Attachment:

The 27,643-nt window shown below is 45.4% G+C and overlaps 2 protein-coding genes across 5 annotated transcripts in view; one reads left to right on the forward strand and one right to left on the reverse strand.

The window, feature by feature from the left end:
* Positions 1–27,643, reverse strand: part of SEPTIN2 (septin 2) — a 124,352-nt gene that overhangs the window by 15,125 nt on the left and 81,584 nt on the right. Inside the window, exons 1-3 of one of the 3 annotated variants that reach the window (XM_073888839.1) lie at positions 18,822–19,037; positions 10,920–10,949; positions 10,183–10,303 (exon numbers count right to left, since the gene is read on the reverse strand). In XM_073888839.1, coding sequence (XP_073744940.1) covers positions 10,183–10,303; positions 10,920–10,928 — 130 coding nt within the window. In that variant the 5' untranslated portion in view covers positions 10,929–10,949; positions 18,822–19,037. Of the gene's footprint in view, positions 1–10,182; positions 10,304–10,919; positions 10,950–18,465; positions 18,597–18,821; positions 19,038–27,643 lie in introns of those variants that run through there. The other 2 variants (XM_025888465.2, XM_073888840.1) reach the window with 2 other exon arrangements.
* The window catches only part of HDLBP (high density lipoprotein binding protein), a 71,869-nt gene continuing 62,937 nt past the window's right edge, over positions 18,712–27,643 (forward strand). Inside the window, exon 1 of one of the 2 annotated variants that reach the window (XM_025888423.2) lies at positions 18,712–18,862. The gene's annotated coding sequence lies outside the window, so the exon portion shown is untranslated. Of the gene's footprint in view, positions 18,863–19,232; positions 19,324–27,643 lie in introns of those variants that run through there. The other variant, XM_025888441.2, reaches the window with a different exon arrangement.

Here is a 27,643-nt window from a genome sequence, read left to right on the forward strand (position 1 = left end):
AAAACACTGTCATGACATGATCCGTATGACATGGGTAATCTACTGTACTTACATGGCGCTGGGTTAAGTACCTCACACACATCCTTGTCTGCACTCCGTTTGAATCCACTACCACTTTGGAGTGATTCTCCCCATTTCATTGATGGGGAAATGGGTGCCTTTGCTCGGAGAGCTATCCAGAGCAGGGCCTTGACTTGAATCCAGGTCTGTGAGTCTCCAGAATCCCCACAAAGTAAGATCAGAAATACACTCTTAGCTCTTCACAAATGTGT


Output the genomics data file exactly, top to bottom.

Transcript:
The 27,643-nt window shown below is 45.4% G+C and overlaps 2 protein-coding genes across 5 annotated transcripts in view; one reads left to right on the forward strand and one right to left on the reverse strand.

The window, feature by feature from the left end:
* Positions 1–27,643, reverse strand: part of SEPTIN2 (septin 2) — a 124,352-nt gene that overhangs the window by 15,125 nt on the left and 81,584 nt on the right. Inside the window, exons 1-3 of one of the 3 annotated variants that reach the window (XM_073888839.1) lie at positions 18,822–19,037; positions 10,920–10,949; positions 10,183–10,303 (exon numbers count right to left, since the gene is read on the reverse strand). In XM_073888839.1, coding sequence (XP_073744940.1) covers positions 10,183–10,303; positions 10,920–10,928 — 130 coding nt within the window. In that variant the 5' untranslated portion in view covers positions 10,929–10,949; positions 18,822–19,037. Of the gene's footprint in view, positions 1–10,182; positions 10,304–10,919; positions 10,950–18,465; positions 18,597–18,821; positions 19,038–27,643 lie in introns of those variants that run through there. The other 2 variants (XM_025888465.2, XM_073888840.1) reach the window with 2 other exon arrangements.
* The window catches only part of HDLBP (high density lipoprotein binding protein), a 71,869-nt gene continuing 62,937 nt past the window's right edge, over positions 18,712–27,643 (forward strand). Inside the window, exon 1 of one of the 2 annotated variants that reach the window (XM_025888423.2) lies at positions 18,712–18,862. The gene's annotated coding sequence lies outside the window, so the exon portion shown is untranslated. Of the gene's footprint in view, positions 18,863–19,232; positions 19,324–27,643 lie in introns of those variants that run through there. The other variant, XM_025888441.2, reaches the window with a different exon arrangement.

Here is a 27,643-nt window from a genome sequence, read left to right on the forward strand (position 1 = left end):
AAAACACTGTCATGACATGATCCGTATGACATGGGTAATCTACTGTACTTACATGGCGCTGGGTTAAGTACCTCACACACATCCTTGTCTGCACTCCGTTTGAATCCACTACCACTTTGGAGTGATTCTCCCCATTTCATTGATGGGGAAATGGGTGCCTTTGCTCGGAGAGCTATCCAGAGCAGGGCCTTGACTTGAATCCAGGTCTGTGAGTCTCCAGAATCCCCACAAAGTAAGATCAGAAATACACTCTTAGCTCTTCACAAATGTGT